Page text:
As this is a retrospective study, the quality of the study was dependent on the quality of the data available and collected. Information bias was minimized by the use of the standardized dengue care path for consistent clinical documentation. Reporting bias was minimized by the fact that patients with comorbidities tend to know their existing condition and are likely to be on constant medication. However, it is challenging to exclude the fact that there are no undetected existing comorbidities among some of these patients as this study is performed retrospectively. In addition, there may be selection bias because the subjects were all hospitalized and hence were likely to have active health care-seeking behaviour, and the controls were hospitalized DF patients who may not truly represent the general population. In the general population, less active health care-seeking, asymptomatic or mild DF patients may not visit a doctor or hospital and may also have diabetes mellitus or other co-morbidities assessed in this study. However, it is technically challenging to identify these less active health care-seeking, asymptomatic or mild DF patients for inclusion in the study. We also did not have patient-specific dengue serotype data and could only extrapolate our observations from previous population study in Singapore [20]. Lastly, we understand the importance of accounting for prior infection as it is a main risk factor for DHF. The result of IgG test carried out within seven days of fever onset can be used to classify patients with or without prior infection [22], [45]. However, we only have had IgG results of 67.4% of all patients during the year 2007–2008. In the subgroup analysis, we showed that prior infection was not significantly associated with DHF in adult patients (Table S1). Furthermore, it has been shown that prior infection was strongly associated with DHF in children under the age of 15 years [24], [46]. In other words, this may suggest that diabetes as well as diabetes with hypertension may be risk factors of DHF in adults, regardless of prior dengue infections. Further studies involving larger number of patients with acute secondary infections are required to confirm this hypothesis.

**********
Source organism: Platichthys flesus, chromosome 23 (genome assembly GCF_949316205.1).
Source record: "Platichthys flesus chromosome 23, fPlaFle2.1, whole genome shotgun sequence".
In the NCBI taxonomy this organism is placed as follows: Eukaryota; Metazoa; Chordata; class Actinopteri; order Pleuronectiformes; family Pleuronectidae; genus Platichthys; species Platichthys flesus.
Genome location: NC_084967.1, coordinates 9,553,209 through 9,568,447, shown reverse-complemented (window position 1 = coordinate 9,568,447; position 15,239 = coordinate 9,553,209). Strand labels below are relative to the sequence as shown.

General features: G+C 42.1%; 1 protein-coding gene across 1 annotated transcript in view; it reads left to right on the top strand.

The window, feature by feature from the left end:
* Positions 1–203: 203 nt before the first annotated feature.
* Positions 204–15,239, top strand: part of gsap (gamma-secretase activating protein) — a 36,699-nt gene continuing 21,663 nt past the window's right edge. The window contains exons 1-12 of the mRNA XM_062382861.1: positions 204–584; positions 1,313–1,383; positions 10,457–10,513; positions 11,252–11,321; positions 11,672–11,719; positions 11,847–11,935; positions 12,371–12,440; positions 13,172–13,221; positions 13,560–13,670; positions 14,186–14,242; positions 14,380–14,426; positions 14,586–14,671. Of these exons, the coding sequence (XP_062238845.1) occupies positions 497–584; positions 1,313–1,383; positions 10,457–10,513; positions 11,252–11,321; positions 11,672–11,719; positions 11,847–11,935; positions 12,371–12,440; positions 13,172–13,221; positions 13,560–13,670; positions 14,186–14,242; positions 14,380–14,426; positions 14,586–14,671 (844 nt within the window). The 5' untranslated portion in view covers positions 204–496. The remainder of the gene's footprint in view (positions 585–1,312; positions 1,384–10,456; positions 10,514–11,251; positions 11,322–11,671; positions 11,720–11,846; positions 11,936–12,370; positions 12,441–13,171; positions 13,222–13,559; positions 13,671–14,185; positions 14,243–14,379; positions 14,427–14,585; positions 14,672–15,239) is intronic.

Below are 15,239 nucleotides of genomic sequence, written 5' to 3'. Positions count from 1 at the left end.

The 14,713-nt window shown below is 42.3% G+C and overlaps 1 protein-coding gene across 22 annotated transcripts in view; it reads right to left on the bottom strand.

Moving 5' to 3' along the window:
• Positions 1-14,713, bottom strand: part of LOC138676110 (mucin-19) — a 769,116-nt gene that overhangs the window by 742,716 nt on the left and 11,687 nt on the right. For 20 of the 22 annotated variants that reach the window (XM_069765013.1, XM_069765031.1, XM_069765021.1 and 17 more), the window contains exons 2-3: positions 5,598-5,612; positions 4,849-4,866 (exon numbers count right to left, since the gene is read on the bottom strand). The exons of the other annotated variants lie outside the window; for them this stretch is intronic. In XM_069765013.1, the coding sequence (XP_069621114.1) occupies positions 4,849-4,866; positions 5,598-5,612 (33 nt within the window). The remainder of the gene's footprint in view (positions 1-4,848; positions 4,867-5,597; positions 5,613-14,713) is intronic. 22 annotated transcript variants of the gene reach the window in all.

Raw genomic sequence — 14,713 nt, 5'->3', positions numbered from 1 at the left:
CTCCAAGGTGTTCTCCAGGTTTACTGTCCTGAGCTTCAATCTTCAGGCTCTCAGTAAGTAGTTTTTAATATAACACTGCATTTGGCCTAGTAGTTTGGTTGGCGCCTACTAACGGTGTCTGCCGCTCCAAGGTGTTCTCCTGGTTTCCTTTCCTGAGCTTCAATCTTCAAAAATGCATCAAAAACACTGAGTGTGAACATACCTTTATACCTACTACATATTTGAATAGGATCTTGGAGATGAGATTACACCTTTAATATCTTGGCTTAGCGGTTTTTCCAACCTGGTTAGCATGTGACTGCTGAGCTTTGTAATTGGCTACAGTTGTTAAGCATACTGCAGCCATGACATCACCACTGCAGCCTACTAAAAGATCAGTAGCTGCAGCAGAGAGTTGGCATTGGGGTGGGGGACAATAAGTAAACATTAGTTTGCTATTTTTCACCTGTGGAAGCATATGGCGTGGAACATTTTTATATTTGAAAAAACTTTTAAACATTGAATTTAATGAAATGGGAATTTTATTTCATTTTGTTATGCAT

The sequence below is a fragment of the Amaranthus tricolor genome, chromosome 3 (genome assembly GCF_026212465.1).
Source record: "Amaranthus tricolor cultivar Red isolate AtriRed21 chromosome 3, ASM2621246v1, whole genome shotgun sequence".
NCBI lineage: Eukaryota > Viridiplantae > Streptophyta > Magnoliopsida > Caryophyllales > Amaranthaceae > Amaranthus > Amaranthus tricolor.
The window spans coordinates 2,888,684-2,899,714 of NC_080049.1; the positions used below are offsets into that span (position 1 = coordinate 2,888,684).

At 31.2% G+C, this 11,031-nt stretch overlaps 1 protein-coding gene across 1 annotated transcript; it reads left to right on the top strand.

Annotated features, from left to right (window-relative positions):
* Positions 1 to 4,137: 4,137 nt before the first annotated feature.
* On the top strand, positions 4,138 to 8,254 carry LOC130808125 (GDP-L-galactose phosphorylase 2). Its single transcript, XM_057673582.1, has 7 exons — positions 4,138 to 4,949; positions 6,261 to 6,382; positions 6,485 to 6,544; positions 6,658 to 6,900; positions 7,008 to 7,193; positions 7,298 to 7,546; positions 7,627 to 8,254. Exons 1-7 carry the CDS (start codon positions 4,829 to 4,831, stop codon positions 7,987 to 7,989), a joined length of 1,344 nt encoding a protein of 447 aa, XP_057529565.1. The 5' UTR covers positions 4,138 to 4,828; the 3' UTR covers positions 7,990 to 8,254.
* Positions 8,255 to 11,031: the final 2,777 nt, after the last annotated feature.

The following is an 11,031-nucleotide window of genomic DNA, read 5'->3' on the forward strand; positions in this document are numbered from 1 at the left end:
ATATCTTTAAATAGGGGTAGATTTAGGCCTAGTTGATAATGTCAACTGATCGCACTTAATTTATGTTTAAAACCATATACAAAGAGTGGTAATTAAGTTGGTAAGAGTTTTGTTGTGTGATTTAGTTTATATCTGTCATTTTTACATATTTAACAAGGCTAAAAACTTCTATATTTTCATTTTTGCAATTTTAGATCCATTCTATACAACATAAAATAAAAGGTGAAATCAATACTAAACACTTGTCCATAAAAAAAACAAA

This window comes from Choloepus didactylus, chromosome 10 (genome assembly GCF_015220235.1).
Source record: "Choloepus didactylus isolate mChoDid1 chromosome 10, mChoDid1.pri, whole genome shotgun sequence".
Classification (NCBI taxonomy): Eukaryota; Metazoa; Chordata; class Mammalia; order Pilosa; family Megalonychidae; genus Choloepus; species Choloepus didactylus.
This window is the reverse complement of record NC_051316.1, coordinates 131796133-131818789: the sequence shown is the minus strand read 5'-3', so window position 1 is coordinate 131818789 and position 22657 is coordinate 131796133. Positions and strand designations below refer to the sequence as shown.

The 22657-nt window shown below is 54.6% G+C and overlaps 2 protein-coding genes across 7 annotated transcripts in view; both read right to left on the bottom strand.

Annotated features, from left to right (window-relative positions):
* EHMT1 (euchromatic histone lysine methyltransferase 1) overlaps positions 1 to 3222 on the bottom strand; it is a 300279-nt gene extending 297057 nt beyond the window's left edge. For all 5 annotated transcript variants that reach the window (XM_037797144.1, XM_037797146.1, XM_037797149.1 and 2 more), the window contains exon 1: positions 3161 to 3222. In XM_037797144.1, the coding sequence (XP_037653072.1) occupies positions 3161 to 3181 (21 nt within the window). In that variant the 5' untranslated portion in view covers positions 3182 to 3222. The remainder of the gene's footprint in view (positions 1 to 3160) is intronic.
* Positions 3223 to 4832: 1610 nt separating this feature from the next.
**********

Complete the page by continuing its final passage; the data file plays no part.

In conclusion, we found age between 30 and 49 years, female gender, Chinese ethnicity, diabetes mellitus and diabetes mellitus with hypertension to be independent risk factors for DHF in an adult dengue epidemic with predominantly dengue serotype 2. The two co-morbidities appeared to have effect modification on the risk of DHF outcome. More studies, particularly prospective studies are required to confirm these findings. Our finding raised the likely association between the pathophysiology of diabetes mellitus, hypertension and dengue severity. An ongoing genome-wide association study in Singapore may help elucidate genetic predisposition to severe dengue disease including the role of diabetes mellitus.

Supporting Information

Table S1.

Subgroup analyses of dengue patients with IgG Rapid Test data in year 2007–2008 epidemic. Subgroup analyses of adult patients with IgG Rapid Test data suggested that female, Chinese, diabetes as well as diabetes with hypertension remain as significant independent risk factors of DHF.

doi:10.1371/journal.pntd.0001641.s001

(DOC)

Table S2.

Combined analyses of adult dengue patients admitted in year 2006, 2007 and 2008 epidemic. Combined analyses of dengue patients admitted in the three consecutive years showed that age group from 30–49, female, Chinese, but not diabetes, are significant independent risk factors for DHF.

doi:10.1371/journal.pntd.0001641.s002

(DOC)

Table S3.

Descriptive analysis of demographics and co-morbidities variables between epidemics in year 2006 and year 2007–2008. There are significant differences in the distribution of age groups, number of adult dengue patients with diabetes, hypertension and hyperlipidemia, as well as the number of DHF cases between the group of patients admitted in year 2006 epidemic and the group admitted in year 2007–2008 epidemic.

doi:10.1371/journal.pntd.0001641.s003

(DOC)

Acknowledgments

We are grateful to Ms. Adriana S. Tan and Dr. Wah Wah Lin for data analysis and entry, respectively.

Author Contributions

Conceived and designed the experiments: JP AS VJL MLH KSC YSL DCL. Performed the experiments: JP AS VJL DCL . Analyzed the data: JP AS VJL DCL. Contributed reagents/materials/analysis tools: JP AS VJL MLH KSC YSL DCL. Wrote the paper: JP AS VJL MLH KSC YSL DCL.